Having helped set up BEAST, the Birmingham Electro-Acoustic Sound Theatre, many years ago whilst starting my B.Mus degree, the idea was and still is to perform music using multiple loudspeakers positioned around the room and above, each controlled in performance via separate faders on a mixing-desk, long before Dolby was ever known for anything other than hiss suppression for noisy cassette decks. Listening to electroacoustic music during this listening test, such as works by Stockhausen, Varese, Smalley, Harrison, Dhomont, Liffen, etc, the music experience was almost 3D. OK, the sound didn’t ping-pong around the room, but the amount of space in the listening area occupied with sound was uncanny. The detail was still there, and I didn’t need to sit in one space. The large internal area for the 8″ base driver allowed for a surprisingly good bass tailing down to 32Hz, relying on the spikes or feet to allow sound escaping, similar to a large number of subwoofers and ala Helmholtz resonator bass. The cheaper cost meant that visually this was a little less fanciful than the HRS -130, but it still worked. The bass unit found no problem with sudden explosions or rattling saucepans provided by this type of music. Moving onto something a little easier for my cat to listen to, Pink Floyd’s “The Endless River” gave a greater ambience than I had experienced before, something fitting so well with the style of music. The bass was efficient and ride cymbal taps from Nick Mason were both clear and with endless decay. This ambient music was fittingly portrayed, and an exciting listening experience for my favourite Pink Floyd album “The Division Bell”, track 3 ‘Poles Apart’ (24/96kHz recording). This was a new experience for me. Depth of field gave me an eerie lifelike escape into the complicated minds of the Floyd, and left me knowing more about the music at the end than I had done before. OK, the bass wasn’t quite as grand as in the HRS-130, but the control I actually preferred. Maybe it was the smaller driver size, or just that it fitted better in with the physics of my room, but I left every listening test with a greater smile than at the start. This was getting pretty damn good. Popular music gave a much more musical and relaxed performance, largely due to the fact that there was no sweet spot shooting sound-waves directly into my head. I could listen for longer, though at times missed some of the effect a sweet spot could bring. The detail was still all there but covered a larger area and sounded more realistic. I know I could continue to waffle on endlessly about particular pieces of music and how I liked them, but that would be pointless. Understanding what these speakers are trying to do is far more important and relevant. Understanding how it can transform your listening space is what German Physiks is all about. And, like many things in the world of hi-fi, you will either love it or hate it. It’s a matter of whether you want to listen to music or musicians. German Physiks Unlimited Mk II _ carbon fibre_basej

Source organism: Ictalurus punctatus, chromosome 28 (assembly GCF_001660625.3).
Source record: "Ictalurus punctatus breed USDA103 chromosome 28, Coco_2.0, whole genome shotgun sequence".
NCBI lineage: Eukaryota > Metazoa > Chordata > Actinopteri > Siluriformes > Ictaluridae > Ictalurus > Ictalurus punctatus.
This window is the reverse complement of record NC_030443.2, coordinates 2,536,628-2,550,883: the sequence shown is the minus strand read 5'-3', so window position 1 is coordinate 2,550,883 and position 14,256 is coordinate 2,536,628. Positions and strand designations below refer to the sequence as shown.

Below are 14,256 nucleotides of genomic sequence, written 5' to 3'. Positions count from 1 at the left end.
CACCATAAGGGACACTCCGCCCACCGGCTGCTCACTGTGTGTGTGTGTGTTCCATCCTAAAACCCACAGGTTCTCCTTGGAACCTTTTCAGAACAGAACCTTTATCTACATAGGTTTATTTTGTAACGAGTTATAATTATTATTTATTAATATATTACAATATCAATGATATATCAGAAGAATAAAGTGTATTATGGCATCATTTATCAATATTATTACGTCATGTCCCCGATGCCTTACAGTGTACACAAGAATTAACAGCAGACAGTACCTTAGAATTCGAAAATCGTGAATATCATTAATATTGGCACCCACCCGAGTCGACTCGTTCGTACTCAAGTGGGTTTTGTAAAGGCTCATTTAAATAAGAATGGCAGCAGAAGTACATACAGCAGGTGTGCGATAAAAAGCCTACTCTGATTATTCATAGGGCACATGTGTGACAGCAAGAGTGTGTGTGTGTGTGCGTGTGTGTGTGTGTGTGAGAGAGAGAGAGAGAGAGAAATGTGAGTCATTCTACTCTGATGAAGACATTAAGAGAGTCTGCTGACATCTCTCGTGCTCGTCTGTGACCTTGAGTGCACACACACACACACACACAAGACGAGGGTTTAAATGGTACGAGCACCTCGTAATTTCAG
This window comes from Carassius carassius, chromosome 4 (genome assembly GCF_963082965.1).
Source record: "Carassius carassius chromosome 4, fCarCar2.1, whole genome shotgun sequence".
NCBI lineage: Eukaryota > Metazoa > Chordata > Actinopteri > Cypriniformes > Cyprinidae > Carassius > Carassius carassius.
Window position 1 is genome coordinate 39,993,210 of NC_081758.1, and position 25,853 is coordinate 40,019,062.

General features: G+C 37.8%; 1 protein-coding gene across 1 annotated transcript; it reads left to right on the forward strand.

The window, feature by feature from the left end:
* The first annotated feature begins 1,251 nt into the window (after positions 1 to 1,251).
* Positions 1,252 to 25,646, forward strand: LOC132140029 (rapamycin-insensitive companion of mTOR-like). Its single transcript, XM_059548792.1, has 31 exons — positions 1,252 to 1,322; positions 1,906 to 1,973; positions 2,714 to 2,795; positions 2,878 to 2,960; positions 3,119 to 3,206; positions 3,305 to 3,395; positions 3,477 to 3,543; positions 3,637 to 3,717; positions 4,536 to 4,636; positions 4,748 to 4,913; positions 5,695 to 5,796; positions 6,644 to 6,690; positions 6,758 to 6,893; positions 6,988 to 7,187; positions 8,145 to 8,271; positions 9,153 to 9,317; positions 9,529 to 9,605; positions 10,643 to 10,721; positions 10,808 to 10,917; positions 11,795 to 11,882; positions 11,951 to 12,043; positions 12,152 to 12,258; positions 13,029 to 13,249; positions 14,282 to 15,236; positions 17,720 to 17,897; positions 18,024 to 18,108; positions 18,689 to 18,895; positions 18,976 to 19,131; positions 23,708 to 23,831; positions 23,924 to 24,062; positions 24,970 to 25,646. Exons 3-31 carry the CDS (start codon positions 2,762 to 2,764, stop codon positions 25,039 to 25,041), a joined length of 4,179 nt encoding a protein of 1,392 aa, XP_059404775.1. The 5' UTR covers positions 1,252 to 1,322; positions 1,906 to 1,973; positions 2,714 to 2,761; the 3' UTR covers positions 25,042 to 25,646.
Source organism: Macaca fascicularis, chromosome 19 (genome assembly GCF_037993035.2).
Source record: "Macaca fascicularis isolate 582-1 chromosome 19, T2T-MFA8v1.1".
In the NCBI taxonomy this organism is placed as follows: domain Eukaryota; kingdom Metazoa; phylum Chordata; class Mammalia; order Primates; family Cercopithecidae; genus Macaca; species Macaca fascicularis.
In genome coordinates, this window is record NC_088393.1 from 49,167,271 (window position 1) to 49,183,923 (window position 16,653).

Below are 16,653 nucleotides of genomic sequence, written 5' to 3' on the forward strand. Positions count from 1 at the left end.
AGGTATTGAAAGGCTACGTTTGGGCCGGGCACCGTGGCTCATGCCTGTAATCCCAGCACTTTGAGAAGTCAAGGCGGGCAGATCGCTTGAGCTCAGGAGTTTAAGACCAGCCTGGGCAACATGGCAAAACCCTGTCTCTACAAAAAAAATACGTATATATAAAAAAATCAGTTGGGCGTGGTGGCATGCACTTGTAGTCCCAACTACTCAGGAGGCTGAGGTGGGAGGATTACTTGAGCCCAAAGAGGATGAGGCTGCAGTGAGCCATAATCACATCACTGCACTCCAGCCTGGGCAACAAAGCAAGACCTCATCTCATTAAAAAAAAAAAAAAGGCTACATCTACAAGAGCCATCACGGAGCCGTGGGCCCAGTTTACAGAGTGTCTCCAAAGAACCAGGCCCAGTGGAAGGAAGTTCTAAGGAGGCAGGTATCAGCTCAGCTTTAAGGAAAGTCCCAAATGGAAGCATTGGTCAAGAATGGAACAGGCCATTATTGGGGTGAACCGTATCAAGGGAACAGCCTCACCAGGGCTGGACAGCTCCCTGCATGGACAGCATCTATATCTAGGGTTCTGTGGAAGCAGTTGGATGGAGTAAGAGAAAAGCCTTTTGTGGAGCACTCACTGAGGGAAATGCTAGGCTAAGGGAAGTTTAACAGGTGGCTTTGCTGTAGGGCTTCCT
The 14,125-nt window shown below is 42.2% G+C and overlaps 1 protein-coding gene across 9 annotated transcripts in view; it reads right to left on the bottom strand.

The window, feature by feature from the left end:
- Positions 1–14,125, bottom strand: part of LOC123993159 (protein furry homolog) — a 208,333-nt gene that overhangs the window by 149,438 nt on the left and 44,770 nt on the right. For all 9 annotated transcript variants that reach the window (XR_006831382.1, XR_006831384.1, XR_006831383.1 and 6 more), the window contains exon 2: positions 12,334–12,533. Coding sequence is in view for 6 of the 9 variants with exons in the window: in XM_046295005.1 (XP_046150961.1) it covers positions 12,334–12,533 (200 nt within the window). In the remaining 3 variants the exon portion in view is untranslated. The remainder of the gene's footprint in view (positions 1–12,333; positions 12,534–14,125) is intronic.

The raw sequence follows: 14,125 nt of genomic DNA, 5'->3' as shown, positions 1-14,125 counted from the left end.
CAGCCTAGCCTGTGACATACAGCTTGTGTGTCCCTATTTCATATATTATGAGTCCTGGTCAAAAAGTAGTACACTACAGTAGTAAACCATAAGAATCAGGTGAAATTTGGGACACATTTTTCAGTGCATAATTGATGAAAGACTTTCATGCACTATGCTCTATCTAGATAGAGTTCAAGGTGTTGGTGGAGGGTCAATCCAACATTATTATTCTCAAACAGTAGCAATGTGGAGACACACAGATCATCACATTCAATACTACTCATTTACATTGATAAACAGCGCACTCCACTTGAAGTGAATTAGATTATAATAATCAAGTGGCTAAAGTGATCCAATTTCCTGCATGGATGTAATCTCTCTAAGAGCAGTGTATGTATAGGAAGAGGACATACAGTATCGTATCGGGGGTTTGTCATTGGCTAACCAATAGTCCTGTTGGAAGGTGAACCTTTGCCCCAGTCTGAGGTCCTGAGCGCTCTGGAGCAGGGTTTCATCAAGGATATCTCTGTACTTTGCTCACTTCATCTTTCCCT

These, like MBL speakers which use a similar process, are unlike everything else at this price point. If you are happy to spend £8,900, and content at not being pinned down to one space in your living room to get that sweet spot, these could be a very pleasurable investment.
Sound Quality – 8.45/10 (tighter bass than the HRS-130)RECOMMENDED LOGO NEW
Value for Money – 8.5/10
Build Quality – 8.5/10 (great looks)
Overall – 8.48/10

Janine Elliot